"Sailing the MW Storm is a wonderful experience. It has a unique feel, unlike any other sail I've used so far. It's built for speed and I've found it to perform best above 17-18 mph. I first used it in gusty winds around 25 mph, while other sailors were on sails in the 5 meter range. Despite its 5.8 meter size, it was very stable, without the "twitch" and erratic movement which I expected from a sail under those conditions.
Due to its structure, the Storm weighs more that a typical single panel sail. However, it quickly comes to life in the wind. While typical sails develop a pocket at their base, and feel like they are capturing and being pushed by the wind in that pocket, the Storm feels like it's floating on the wind; like the airplane wing that it's based on. It immediately powers up while beach and waterstarting, and immediately jumps up on a plane.
Because of its two panels and inflatable camber inducers, the wing sail is more complicated to rig than a typical sail, and the first few tries will require some attention to detail. However, after a couple of riggings, the mystery is gone, and it's not much more time consuming than a standard sail. Stan makes almost all of the sail components in his workshop, and the sail is very well crafted, having gone through years of R&D. Stan stands behind his sails and is happy to answer questions and provide technical input."
"I windsurf for a long time, but it is very difficult to choose right sail for me due height/weight ratio (I’m former wrestler). If I rig large enough sail to take me on the plane, it quickly gets overpowered with gust, smaller sail - doesn’t get me on plane on lulls. I tried Stan’s wing early spring. What a difference it made for me. I bought early version of 5.8 wing this summer. For it’s size, it is very powerful. It takes me on plane right away and it never overpowers! I sail with wing in such strong winds with confidence I’ve never had before.
Currently I have 8 sails sized from 4.0 to 8.7 sqm. I am seriously considering to get rid of my 5 sails sized from 4.0 to 6.7 sqm, because MW 5.8 Sail covers them all now. And as for the rest of them, I will replace them when Stan issue the other Sail, 6.8 sqm size. So, instead of 8 sails I will have only 2.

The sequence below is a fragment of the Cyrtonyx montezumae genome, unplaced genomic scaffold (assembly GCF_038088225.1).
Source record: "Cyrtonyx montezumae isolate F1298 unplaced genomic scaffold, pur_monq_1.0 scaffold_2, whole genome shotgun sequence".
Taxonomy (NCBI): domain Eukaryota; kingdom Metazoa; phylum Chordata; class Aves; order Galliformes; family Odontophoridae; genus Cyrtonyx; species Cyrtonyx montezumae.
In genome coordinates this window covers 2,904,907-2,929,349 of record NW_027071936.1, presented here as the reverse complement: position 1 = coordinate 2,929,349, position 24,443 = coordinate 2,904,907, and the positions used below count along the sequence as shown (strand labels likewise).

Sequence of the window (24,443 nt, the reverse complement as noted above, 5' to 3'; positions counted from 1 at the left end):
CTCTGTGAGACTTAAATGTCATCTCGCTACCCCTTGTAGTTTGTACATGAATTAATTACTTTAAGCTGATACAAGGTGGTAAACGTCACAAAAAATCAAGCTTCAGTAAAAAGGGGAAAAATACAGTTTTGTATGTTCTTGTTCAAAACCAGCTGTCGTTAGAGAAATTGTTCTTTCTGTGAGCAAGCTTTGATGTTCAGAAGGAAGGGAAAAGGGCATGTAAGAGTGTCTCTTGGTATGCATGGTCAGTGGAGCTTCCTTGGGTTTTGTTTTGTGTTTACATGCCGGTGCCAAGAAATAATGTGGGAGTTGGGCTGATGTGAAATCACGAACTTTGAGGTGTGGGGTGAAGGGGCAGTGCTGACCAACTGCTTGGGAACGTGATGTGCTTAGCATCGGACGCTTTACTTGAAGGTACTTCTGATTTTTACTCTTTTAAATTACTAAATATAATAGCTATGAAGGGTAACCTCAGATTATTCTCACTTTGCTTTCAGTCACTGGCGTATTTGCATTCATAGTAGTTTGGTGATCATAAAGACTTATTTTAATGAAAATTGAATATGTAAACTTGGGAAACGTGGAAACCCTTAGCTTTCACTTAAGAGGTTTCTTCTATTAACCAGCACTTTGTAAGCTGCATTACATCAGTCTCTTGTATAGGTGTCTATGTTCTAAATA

Stan’s wing definitely took me to the next level of windsurfing. I’m looking forward to larger wing using with foil board."
"I have a few friends who bought this sail on the spot riding it for a few times and it speaks for itself. I do tricks and jumps and go into waves so for me this sail may not be perfect but for a great number of people who are into freeride, and speed this sail may be godsend.
I saw a few mentioned that the sail takes in water since it has a lot of volume and sinks. If these people actually used the sail, they would know that the sail stays on the surface no matter what. It's actually impossible to sink it. It all comes to a simple fact whether one used it or not and just guessing. I just gave you an example of one wrong conclusion based on guesswork.
I've probably windsurfed to 12 years and pretty advanced. I love windsurfing and when I think in terms of board design progress and sail design progress, latter hasn't progressed much.
All I want to say is that this sail can be something truly amazing, which potentially can change the design of freeride, race, and slalom sails. Imagine a possibility of owning only one sail for 18-40knots conditions. I think that involving top race sailors giving them some samples or askin to test may be a potential move.
I also think that recording a nice/pro sailing video(s) from a drone can be another nice idea and may convert skeptics into fans."
"I have been windsurfing at the Jersey shore, Barnegat Bay, for about 8 years. Primarily, I sail freeride boards 62L-109 L and mostly use only two sail sizes 4.7 & 5.8 m range (162 Lbs, my weight). I generally switch boards , not sails, when the wind changes.
In November 2017 I tested the 5.8 MW Wingsail on a strong WNW wind , 20 mph gusting 35 , in the Flats Area of Seaside Park, bayside. The board was a 109L HiFly Free -Carbon. What I noticed on the very first run is that the sail did not pull me towards a "near catapult state" in the high gusts , instead there was steady power coming from the sail. Also, despite there being a significant amount of chop , 1-3 feet, the board stayed down to the water and did not bounce around under speed , which often slows you down and creates unsafe conditions. Overall, it felt like the sail itself completely changed the characteristics of how the board behaved under speed.
I fell in a few times since I was end of day tired at the time of the test. The sail was easy to waterstart and I didn't have to rush in the gusts to waterstart since it floated well. I would conclude more timing is required to waterstart with a regular sail in gusty conditions..
The only on-water negatives I noticed is that the sail felt heavier when beach starting, but only until I started planing. Don't really see this as a drawback since this is not a beginner sailor's sail. "
"So far I have sailed MW STORM only once, in 7-12 m/s wind and impression is VERY good. Sail feels very neutral and remains the same steady with course angle changes and wind shifts. It feels powerful and requires more vertical stance than slalom sails, but harness lines actually worked best in the original place (for 6.3 slalom sail, but boom is much shorter). 35 knots came without any effort. Weight of the sail is higher (well there are two of them :) ) but it compensates nicely by the lift it generates. Also jibing and tacking is extra easy as there is no need to flip anything, just get the sail around and keep going. Very satisfied so far, thanks!"